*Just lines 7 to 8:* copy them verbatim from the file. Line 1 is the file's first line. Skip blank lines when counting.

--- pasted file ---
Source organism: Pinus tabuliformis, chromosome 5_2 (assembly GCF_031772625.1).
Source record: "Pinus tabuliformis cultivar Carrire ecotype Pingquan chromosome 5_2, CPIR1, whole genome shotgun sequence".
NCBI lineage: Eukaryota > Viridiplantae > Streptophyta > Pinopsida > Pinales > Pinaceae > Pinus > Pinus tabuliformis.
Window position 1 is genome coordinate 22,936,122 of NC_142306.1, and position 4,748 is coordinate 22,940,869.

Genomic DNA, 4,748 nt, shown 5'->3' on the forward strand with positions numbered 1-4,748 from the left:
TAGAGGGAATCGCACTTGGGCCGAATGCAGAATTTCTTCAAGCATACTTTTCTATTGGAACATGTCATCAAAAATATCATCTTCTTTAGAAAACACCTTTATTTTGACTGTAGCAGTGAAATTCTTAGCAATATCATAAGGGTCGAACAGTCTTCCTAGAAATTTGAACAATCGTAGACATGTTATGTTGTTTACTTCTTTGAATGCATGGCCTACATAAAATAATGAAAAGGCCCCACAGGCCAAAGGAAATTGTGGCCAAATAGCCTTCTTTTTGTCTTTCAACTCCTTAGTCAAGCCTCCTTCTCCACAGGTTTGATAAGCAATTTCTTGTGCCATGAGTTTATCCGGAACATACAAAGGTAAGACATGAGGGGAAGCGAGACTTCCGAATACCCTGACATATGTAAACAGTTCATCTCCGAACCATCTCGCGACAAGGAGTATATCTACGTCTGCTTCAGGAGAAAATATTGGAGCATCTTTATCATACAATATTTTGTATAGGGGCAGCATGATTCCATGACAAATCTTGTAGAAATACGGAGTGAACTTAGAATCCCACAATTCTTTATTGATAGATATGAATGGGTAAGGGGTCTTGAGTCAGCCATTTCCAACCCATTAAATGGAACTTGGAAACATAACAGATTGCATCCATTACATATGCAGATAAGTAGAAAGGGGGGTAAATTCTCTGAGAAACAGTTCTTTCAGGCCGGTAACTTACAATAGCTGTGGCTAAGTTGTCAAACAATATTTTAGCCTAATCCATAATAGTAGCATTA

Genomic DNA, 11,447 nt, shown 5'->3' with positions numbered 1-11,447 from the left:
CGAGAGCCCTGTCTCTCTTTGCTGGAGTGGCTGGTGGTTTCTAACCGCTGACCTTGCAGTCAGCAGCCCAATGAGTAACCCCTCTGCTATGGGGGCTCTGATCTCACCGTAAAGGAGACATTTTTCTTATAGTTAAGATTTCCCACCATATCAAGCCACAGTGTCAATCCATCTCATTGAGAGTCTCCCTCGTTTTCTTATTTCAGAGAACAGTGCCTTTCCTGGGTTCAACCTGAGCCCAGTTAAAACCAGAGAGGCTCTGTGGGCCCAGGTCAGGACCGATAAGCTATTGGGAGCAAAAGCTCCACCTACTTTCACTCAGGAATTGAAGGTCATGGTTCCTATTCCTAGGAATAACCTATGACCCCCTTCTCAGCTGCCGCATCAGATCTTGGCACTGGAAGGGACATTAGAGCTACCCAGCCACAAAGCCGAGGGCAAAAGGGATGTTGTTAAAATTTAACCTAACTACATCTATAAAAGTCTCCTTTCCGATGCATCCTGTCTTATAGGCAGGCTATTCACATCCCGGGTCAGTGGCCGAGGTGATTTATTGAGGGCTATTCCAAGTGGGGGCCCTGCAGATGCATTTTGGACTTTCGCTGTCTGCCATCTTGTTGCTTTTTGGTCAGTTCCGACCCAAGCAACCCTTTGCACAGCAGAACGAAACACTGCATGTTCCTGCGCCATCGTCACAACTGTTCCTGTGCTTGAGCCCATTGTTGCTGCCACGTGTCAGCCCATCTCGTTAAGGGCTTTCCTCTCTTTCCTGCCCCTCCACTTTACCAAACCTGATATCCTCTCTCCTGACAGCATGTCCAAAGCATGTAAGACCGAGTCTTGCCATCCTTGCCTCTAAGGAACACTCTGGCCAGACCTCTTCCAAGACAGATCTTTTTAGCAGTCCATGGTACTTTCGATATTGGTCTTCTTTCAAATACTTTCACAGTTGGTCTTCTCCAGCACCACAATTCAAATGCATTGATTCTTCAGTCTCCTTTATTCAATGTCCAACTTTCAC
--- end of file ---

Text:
Genomic DNA, 11,447 nt, shown 5'->3' with positions numbered 1-11,447 from the left:
CGAGAGCCCTGTCTCTCTTTGCTGGAGTGGCTGGTGGTTTCTAACCGCTGACCTTGCAGTCAGCAGCCCAATGAGTAACCCCTCTGCTATGGGGGCTCTGATCTCACCGTAAAGGAGACATTTTTCTTATAGTTAAGATTTCCCACCATATCAAGCCACAGTGTCAATCCATCTCATTGAGAGTCTCCCTCGTTTTCTTATTTCAGAGAACAGTGCCTTTCCTGGGTTCAACCTGAGCCCAGTTAAAACCAGAGAGGCTCTGTGGGCCCAGGTCAGGACCGATAAGCTATTGGGAGCAAAAGCTCCACCTACTTTCACTCAGGAATTGAAGGTCATGGTTCCTATTCCTAGGAATAACCTATGACCCCCTTCTCAGCTGCCGCATCAGATCTTGGCACTGGAAGGGACATTAGAGCTACCCAGCCACAAAGCCGAGGGCAAAAGGGATGTTGTTAAAATTTAACCTAACTACATCTATAAAAGTCTCCTTTCCGATGCATCCTGTCTTATAGGCAGGCTATTCACATCCCGGGTCAGTGGCCGAGGTGATTTATTGAGGGCTATTCCAAGTGGGGGCCCTGCAGATGCATTTTGGACTTTCGCTGTCTGCCATCTTGTTGCTTTTTGGTCAGTTCCGACCCAAGCAACCCTTTGCACAGCAGAACGAAACACTGCATGTTCCTGCGCCATCGTCACAACTGTTCCTGTGCTTGAGCCCATTGTTGCTGCCACGTGTCAGCCCATCTCGTTAAGGGCTTTCCTCTCTTTCCTGCCCCTCCACTTTACCAAACCTGATATCCTCTCTCCTGACAGCATGTCCAAAGCATGTAAGACCGAGTCTTGCCATCCTTGCCTCTAAGGAACACTCTGGCCAGACCTCTTCCAAGACAGATCTTTTTAGCAGTCCATGGTACTTTCGATATTGGTCTTCTTTCAAATACTTTCACAGTTGGTCTTCTCCAGCACCACAATTCAAATGCATTGATTCTTCAGTCTCCTTTATTCAATGTCCAACTTTCAC